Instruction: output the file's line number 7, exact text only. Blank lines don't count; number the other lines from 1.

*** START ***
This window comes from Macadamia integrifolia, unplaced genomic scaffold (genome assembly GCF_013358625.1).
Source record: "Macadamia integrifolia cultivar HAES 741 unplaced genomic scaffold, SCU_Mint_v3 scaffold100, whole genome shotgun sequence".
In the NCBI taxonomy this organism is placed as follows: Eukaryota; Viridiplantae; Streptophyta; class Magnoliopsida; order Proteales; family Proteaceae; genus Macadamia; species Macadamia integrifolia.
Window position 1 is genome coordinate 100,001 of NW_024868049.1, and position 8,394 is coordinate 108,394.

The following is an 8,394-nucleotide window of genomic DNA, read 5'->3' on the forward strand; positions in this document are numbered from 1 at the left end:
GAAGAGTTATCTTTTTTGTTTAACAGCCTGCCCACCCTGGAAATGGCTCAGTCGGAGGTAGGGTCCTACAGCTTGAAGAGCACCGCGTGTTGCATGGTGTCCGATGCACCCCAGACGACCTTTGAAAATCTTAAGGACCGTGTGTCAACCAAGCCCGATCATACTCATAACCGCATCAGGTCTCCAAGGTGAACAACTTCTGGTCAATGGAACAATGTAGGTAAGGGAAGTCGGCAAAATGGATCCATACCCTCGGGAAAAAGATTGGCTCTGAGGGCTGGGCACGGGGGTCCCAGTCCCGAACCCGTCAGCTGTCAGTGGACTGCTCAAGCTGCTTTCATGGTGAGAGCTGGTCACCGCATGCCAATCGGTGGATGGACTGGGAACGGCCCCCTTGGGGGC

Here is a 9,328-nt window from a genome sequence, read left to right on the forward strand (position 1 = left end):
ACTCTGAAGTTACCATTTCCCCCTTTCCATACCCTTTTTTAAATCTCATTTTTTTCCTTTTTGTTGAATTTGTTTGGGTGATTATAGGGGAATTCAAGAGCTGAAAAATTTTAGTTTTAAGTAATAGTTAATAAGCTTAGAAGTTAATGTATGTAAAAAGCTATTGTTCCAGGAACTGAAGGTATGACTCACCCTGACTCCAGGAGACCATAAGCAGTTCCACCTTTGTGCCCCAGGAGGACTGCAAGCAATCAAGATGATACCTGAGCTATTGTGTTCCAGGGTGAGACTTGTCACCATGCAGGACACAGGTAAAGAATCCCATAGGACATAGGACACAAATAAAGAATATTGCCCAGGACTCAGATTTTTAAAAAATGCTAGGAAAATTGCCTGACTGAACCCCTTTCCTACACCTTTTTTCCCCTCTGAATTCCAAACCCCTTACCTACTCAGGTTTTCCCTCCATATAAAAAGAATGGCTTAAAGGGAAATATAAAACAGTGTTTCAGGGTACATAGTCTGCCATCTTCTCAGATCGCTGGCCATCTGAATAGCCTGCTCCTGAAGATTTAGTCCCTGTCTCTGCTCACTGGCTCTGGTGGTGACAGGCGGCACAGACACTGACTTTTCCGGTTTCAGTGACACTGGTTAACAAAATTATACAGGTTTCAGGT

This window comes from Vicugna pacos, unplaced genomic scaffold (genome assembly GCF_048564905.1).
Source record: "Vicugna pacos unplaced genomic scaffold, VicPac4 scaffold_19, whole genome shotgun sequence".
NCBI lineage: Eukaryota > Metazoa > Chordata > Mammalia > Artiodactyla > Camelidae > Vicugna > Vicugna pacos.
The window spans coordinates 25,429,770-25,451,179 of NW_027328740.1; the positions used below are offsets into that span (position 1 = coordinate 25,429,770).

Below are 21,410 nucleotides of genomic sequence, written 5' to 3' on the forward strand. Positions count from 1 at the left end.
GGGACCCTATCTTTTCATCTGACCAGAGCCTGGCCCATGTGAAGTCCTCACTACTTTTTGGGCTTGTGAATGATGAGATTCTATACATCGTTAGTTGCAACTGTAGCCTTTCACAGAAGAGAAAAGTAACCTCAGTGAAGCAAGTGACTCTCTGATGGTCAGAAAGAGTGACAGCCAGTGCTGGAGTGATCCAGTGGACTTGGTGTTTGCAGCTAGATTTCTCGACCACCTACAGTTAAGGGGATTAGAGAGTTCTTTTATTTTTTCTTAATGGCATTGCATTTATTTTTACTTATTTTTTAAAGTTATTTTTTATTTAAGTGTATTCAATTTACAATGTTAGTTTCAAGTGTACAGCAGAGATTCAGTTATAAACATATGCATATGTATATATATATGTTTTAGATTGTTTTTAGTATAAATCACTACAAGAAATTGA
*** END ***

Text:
Here is a 9,328-nt window from a genome sequence, read left to right on the forward strand (position 1 = left end):